Commodore 64 (C64) Nostalgia Review: Starflight

  • Project Paradise Word Count: 357
  • Project Skye Word Count: 1617
  • Project Independence Word Count: 1723 
  • Project Ship of Shadows Graphic Novel Page Count: 12

As you can see, I didn’t manage to get any writing done Friday or Saturday.  I didn’t even feel well enough on Friday to get out a blog entry–sorry about that.  I’m still also trying to fine-tune my “process.”  I think I have too many projects, especially since Summer classes are about to start and they tend to be these intense periods of “crunch” time because you’re trying to cover a semester’s worth of stuff in 4-8 weeks.  I trying to decided if Project Skye or Project Independence is the one I want to focus on for May and then I’ll shift the other for June.  I do want to keep working on the graphic novel in the “background” (on weekends?), but I’m not really sure when to fit this in.  I’ll cogitate on it and try to decide on a course of action in the next two weeks before school starts.

Late to the Game

I’m not sure that I have all that much to talk about when it comes to Starflight published by Electronics Arts (before their rebranding as EA.  This was an early space ship explorations/simulation game, heavily inspired by TV shows like Star Trek and Battlestar Galactica (the OG shows, not the newer modern reboots.)  In it, you controlled a spaceship and chose which worlds to visit and explore.  As I recall, you could choose destinations and fly your ship there, land on planets, and (I believe) scavenge for resources and discover aliens.  Just browsing through the manual, it looks like you could create, train, and utilize crew members on your ship.

starflight-commodore-64-screenshot-configuring-your-ship

Screenshot, Image Source: Moby Games

Uncharted Territory

As i mentioned above, I don’t really recall that much about the game.  It would probably have been one that I played and enjoyed and would have probably been one of my favorites, except, as I recall, Electronic Arts didn’t publish this on the C64 right away.  If memory serves, this was a PC game that absolutely “blew up” in popularity.  It wasn’t talked about so much outside of gaming circles, but from what I remember, this was “hot stuff” in the world at the time.  The C64 port came sometime later and people think that modern day Ubisoft “downgrades” graphics are bad (i.e., shows an enhanced game during their presentations of the game and then “downgrades” the graphics so that the game will actually run on current hardware), but the game’s graphics were truly watered down–so much so, that my uncle nicknamed the main character sprite/avatar “Caspy” after “Casper the friendly ghost.”   

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“Caspy.”  Image Source: Lemon64.com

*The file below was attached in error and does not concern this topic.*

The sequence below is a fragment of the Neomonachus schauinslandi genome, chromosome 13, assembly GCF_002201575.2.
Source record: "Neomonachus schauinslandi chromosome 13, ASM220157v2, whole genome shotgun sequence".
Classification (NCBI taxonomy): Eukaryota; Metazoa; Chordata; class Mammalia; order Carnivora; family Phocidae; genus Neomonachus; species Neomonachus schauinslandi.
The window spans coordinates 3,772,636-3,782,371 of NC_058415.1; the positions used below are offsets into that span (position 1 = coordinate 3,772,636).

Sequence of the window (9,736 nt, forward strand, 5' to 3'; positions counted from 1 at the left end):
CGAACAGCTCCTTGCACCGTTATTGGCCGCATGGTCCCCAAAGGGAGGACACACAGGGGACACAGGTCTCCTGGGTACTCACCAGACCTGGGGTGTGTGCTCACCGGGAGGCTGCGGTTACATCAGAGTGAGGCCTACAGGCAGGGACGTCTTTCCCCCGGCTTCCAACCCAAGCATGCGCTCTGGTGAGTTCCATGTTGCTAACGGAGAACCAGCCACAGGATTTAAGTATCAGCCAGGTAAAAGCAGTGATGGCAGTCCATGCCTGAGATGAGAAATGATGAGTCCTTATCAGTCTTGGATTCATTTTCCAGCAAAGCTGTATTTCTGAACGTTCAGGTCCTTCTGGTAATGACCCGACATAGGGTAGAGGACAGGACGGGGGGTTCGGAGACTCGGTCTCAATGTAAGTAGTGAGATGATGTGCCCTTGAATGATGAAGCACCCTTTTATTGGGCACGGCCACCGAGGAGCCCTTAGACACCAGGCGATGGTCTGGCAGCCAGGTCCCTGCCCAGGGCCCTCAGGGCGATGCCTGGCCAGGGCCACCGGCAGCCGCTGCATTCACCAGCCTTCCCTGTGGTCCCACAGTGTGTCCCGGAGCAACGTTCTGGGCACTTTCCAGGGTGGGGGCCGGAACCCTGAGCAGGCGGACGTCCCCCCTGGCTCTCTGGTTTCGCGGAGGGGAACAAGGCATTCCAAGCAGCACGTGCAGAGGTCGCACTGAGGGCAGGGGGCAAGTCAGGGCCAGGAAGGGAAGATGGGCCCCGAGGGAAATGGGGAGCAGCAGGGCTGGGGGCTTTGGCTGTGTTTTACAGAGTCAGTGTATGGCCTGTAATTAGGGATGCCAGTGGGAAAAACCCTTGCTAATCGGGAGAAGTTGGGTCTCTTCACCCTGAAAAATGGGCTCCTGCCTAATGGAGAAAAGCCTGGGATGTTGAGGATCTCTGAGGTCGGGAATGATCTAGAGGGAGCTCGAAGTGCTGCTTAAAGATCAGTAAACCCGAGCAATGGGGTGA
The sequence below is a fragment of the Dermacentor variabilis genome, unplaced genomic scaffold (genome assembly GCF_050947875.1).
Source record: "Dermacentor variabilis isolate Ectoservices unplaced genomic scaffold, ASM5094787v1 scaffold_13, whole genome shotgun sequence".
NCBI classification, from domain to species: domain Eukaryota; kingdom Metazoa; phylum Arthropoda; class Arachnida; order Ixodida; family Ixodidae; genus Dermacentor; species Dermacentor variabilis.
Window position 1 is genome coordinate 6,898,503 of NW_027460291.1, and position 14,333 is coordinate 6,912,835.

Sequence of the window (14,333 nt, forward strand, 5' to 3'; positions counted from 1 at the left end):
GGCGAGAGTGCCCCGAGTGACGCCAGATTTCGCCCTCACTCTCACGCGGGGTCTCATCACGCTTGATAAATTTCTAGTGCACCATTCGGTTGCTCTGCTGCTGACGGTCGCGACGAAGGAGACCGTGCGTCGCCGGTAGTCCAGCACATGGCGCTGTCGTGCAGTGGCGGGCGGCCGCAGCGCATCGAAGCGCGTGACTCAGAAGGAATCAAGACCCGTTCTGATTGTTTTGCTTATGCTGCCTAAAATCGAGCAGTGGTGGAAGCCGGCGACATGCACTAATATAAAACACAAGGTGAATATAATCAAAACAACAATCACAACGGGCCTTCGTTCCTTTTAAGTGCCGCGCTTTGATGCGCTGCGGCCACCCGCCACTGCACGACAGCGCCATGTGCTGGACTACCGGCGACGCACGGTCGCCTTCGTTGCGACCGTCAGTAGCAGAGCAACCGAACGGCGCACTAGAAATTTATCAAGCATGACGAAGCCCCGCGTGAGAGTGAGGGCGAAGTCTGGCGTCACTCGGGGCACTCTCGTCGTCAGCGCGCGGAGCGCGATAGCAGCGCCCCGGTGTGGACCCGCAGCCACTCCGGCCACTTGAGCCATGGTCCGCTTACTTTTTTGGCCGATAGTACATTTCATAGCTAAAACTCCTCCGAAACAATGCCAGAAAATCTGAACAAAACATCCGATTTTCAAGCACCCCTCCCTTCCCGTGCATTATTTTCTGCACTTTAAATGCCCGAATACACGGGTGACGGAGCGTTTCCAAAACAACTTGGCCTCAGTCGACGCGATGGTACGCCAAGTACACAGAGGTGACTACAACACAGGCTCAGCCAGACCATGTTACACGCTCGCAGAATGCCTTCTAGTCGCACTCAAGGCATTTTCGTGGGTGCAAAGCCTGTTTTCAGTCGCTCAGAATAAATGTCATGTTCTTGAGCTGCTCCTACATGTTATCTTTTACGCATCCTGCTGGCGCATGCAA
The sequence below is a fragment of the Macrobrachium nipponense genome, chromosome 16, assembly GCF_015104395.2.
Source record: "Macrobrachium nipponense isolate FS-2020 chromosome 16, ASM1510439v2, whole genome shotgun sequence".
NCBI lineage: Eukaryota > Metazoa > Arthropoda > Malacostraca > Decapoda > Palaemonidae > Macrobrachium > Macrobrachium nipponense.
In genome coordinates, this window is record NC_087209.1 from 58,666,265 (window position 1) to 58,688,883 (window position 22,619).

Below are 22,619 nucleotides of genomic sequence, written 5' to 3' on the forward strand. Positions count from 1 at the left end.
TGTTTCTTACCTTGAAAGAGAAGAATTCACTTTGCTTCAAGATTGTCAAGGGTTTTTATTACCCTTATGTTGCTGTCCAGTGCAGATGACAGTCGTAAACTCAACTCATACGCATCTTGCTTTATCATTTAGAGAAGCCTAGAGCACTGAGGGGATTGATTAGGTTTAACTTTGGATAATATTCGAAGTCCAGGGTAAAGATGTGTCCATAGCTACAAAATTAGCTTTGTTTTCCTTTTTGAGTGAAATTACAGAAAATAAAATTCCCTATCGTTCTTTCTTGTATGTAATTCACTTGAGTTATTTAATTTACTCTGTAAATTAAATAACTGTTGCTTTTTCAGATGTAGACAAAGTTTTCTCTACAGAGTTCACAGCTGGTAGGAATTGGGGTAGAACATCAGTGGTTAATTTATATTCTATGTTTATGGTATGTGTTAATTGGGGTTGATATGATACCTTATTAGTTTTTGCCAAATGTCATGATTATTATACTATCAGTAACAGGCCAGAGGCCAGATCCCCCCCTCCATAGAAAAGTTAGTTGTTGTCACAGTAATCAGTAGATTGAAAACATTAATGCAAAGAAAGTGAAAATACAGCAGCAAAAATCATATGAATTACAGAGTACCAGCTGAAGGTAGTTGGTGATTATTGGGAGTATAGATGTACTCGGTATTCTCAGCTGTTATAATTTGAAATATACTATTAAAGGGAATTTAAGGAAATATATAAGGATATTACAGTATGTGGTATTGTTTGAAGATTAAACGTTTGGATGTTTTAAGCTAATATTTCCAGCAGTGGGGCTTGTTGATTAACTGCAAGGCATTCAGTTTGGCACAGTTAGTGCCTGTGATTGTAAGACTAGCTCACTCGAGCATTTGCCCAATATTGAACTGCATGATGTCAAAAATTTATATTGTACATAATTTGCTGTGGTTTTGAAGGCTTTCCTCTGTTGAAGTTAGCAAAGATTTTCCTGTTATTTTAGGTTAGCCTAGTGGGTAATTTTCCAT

More Time and Space

Unfortunately, this meant that I didn’t get the game until the very end of the C64’s life-cycle in our household.  By then, CD-Rom systems like the Sega Saturn and Sony Playstation were beginning to be talked about in the gaming magazines, and the Sega Genesis and Super Nintendo ruled the roost at that time (if memory serves), so a hack-and-slash game like  Golden Axe was more in-line with what I was playing at the time and I didn’t really devote a lot of time to “Caspy” and his adventures (even though I’m a spaceship sort of guy.). I don’t want to turn off modern gamers, but I remember it being a old-school version of No Man’s Sky (which I actually don’t think is as bad as everyone who hates on it, says it is–it’s just slow and more about survival.)  I would actually have kept my copy had I not been in grad. school–I realized that even though I would be able to tolerate it and have some fun with it, but it just took too long to do anything and that I just didn’t have the time to invest in learning its systems and getting really good with them.  That’s sort of how I felt when playing Starlight.  Electronic Arts really should have had a port ready for the C64 much sooner–or if they did, they needed to have advertised it better so that I could have made it a priority Christmas/Birthday request.  As it was, it was a good game that I just didn’t get to put a lot of time into because the “gaming” world had moved on by the time I got to it.  I could only find a DOS play through and not a C64 play through.

Here’s hoping you have a good week!

Sidney




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C64 Nostalgia Review: Knights of Legend

A Birthday RPG

I cannot quite remember how I heard of Knights of Legend by Origin as a child.  It was either through an article or advertisement in a magazine that I bought at Waldenbooks called Computer Gaming World (CGW), although it could have been in a different magazine–I just can’t recall.  Regardless, I read either the article or adcopy (no internet/interwebs for public, only military/government at the time), and thought it was neat.  There was a go-to place that I found that would do mail-order for Commodore 64 games that I’d ordered from in the past, so I asked for this for my birthday.  I remember it coming on-time and after I got back from school and had dinner, cake, and ice-cream, I remember opening up the game and diving in.